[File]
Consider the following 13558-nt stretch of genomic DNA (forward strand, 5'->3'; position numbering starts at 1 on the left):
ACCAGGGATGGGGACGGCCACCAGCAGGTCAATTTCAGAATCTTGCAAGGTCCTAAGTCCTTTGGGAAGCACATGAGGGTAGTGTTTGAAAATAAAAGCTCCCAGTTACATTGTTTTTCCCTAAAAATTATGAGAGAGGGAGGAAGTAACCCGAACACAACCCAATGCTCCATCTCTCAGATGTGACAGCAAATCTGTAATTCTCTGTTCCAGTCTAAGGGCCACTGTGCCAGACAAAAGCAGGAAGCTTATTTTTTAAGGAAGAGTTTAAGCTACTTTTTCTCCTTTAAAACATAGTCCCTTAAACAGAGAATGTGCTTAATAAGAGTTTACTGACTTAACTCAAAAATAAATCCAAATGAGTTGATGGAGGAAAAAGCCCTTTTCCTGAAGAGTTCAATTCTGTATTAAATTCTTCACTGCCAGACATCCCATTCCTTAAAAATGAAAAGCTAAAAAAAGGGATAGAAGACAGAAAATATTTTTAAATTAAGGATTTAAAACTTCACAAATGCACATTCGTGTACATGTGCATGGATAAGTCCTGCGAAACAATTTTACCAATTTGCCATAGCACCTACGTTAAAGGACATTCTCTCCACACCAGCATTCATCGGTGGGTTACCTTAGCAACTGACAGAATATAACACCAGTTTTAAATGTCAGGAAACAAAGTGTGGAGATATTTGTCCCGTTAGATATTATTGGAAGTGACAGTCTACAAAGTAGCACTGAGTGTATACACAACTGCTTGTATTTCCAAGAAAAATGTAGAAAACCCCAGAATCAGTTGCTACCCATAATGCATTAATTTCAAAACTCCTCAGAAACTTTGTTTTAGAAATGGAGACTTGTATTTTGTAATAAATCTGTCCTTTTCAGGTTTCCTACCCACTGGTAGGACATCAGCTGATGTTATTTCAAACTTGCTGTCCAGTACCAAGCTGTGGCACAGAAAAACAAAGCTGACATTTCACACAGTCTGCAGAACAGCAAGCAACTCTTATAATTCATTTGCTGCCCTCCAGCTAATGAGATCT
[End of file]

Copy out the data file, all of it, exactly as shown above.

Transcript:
Consider the following 13558-nt stretch of genomic DNA (forward strand, 5'->3'; position numbering starts at 1 on the left):
ACCAGGGATGGGGACGGCCACCAGCAGGTCAATTTCAGAATCTTGCAAGGTCCTAAGTCCTTTGGGAAGCACATGAGGGTAGTGTTTGAAAATAAAAGCTCCCAGTTACATTGTTTTTCCCTAAAAATTATGAGAGAGGGAGGAAGTAACCCGAACACAACCCAATGCTCCATCTCTCAGATGTGACAGCAAATCTGTAATTCTCTGTTCCAGTCTAAGGGCCACTGTGCCAGACAAAAGCAGGAAGCTTATTTTTTAAGGAAGAGTTTAAGCTACTTTTTCTCCTTTAAAACATAGTCCCTTAAACAGAGAATGTGCTTAATAAGAGTTTACTGACTTAACTCAAAAATAAATCCAAATGAGTTGATGGAGGAAAAAGCCCTTTTCCTGAAGAGTTCAATTCTGTATTAAATTCTTCACTGCCAGACATCCCATTCCTTAAAAATGAAAAGCTAAAAAAAGGGATAGAAGACAGAAAATATTTTTAAATTAAGGATTTAAAACTTCACAAATGCACATTCGTGTACATGTGCATGGATAAGTCCTGCGAAACAATTTTACCAATTTGCCATAGCACCTACGTTAAAGGACATTCTCTCCACACCAGCATTCATCGGTGGGTTACCTTAGCAACTGACAGAATATAACACCAGTTTTAAATGTCAGGAAACAAAGTGTGGAGATATTTGTCCCGTTAGATATTATTGGAAGTGACAGTCTACAAAGTAGCACTGAGTGTATACACAACTGCTTGTATTTCCAAGAAAAATGTAGAAAACCCCAGAATCAGTTGCTACCCATAATGCATTAATTTCAAAACTCCTCAGAAACTTTGTTTTAGAAATGGAGACTTGTATTTTGTAATAAATCTGTCCTTTTCAGGTTTCCTACCCACTGGTAGGACATCAGCTGATGTTATTTCAAACTTGCTGTCCAGTACCAAGCTGTGGCACAGAAAAACAAAGCTGACATTTCACACAGTCTGCAGAACAGCAAGCAACTCTTATAATTCATTTGCTGCCCTCCAGCTAATGAGATCT